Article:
How Do I Plot A Novel, Memoir, Screenplay? is by far the most popular. Another favorite is the Monday Morning Plot Book Group.

  48. Martha and Sandra thank you for sharing with us. It's great information especial for a panster like me. I need to get a copy of the book.

  49. Oh, please put my name in the hat for either the call or the book. I sooo need this.

    The ms I'm currently working on has several fun scenes, but I don't think they're going anywhere. And I've struggled w/my hero character too.

    Such valuable info.

    Connie Queen

  50. Sandra & Martha,
    Thanks for this information. I appreciate the guests on Seekerville, and Martha is one I want to learn more from. I'd love to have the plot whisperer book and/or workbook.
    Thanks for sharing!
    Ruth T

  51. Sandra and Martha, thanks for sharing this process with us! I'm within a chapter or two of finishing the "first" draft of my current wip, and since it's #2 in a 3-book series, already thinking ahead to the next book.

    And . . . since I am absolutely a pantser, beyond who the characters will be and that they will end up happy ever after, I have NO IDEA what's going to happen!

    So for me, every writing day is a journey of discovery. A scary one, for sure. If these exercises would actually help me find some answers ahead of time, that would be great! But usually I can't "see" what the story is about until I'm deep into writing it scene by scene.

  52. WAWZAH!
    Going to savor this with some of Helen's coffee and cake at the Yankee Belle.
    Or however that goes.
    Thanks Sandra and Martha!

  53. Myra, I see you as a natural-born storyteller. You know intuitively what comes next and are open enough to listen and trust what comes.

    For others of us, we learn that rhythm by writing and studying the craft and overtime come to an understanding of the inner workings of every great story.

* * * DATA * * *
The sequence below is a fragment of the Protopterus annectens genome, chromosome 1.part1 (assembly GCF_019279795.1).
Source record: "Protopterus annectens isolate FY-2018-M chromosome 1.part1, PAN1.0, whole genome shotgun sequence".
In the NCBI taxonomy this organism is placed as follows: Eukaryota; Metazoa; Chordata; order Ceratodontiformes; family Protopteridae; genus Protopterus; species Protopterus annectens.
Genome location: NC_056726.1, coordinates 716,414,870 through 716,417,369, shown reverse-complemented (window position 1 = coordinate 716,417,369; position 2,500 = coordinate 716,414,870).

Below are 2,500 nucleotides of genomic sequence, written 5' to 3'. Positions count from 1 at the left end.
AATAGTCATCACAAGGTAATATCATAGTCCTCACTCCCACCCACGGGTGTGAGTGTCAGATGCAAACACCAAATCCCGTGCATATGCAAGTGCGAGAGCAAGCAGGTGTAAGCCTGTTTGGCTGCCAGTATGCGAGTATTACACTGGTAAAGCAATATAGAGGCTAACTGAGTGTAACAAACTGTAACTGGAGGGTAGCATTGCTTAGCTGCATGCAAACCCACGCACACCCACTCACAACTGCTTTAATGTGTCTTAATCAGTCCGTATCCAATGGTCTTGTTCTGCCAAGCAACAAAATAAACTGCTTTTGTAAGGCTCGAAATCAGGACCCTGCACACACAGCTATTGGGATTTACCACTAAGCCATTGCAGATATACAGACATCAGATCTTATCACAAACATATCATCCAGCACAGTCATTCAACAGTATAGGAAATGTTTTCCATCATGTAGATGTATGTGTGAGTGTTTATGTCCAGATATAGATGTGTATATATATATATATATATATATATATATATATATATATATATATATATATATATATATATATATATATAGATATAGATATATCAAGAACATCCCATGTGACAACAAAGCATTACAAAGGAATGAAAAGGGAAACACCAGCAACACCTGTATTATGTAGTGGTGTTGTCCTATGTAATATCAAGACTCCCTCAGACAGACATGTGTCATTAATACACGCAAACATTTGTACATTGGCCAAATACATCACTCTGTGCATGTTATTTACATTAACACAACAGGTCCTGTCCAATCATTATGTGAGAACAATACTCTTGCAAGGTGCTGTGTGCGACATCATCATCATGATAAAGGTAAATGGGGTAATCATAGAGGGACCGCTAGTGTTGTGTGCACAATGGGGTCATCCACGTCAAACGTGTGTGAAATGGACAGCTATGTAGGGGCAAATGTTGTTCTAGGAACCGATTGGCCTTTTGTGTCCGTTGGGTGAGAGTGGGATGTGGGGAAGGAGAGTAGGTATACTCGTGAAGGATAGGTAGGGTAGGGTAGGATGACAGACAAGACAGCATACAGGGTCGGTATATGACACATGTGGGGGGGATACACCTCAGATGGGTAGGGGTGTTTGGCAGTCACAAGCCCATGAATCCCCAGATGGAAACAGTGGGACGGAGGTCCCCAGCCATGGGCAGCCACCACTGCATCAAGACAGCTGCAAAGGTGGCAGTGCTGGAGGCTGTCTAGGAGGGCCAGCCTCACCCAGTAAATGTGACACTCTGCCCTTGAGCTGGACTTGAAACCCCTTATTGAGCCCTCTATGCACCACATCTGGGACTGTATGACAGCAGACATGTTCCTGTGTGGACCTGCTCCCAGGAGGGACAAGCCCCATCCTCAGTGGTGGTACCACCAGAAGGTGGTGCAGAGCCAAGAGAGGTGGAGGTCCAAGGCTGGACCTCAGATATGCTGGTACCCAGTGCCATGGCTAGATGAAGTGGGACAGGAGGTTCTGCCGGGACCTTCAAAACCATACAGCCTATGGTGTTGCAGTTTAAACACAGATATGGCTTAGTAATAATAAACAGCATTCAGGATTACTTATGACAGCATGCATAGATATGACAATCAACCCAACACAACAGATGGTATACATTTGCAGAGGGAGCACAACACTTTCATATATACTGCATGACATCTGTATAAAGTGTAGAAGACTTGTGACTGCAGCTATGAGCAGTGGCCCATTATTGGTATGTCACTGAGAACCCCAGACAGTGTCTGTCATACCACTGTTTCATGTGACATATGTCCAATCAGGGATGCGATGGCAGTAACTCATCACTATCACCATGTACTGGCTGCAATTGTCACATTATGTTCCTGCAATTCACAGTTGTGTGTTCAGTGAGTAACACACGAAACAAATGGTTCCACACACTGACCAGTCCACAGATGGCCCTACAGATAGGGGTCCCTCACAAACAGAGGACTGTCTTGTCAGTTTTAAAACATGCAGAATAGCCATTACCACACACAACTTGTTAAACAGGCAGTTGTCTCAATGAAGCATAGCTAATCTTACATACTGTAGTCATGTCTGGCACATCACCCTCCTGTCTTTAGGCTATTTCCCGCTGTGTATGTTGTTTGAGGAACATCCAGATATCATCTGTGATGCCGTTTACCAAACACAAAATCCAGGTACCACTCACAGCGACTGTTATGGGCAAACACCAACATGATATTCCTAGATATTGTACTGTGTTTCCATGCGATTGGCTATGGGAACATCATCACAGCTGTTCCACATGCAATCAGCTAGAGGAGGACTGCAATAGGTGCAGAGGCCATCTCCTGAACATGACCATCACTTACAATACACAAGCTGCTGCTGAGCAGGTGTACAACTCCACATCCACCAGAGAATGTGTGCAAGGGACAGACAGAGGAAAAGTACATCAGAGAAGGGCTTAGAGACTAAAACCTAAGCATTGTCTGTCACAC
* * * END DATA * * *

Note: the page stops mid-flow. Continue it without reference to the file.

We have a great deal to learn from writers like you, Myra. Thank you.

  54. I already have your book Sandra - but I'd love to be in the other drawings.

    Especially as I spent last night crying and tearing my hair out over a plot point [er - only sort of figuratively].

    But I'm like Myra. I have a vague idea but that's about it. I can manage to get the [probable?] turning points on paper for the series, but that's about it. Such a pantser.

    Oh to one day be called a natural-born storyteller!

    Dunno about explosions etc but definitely something to think about as I dive into this more later today. I *think* I have the basis for the plot changes but gotta figure the rest out today.

    What I'm really, really thankful for is that I don't think I'm going to have to rewrite the last 1/3+ of the book. Some yes, but not a complete scrapping.

    Thank God.

  55. So, call me clueless, or tell me to buy the book, but can someone explain the 4 energetic markers? Is this something particular for each story?

    Gosh, I feel like I'm asking if the sky is blue since so many seem to know what the markers are.;)

  56. Hi Martha & Sandra,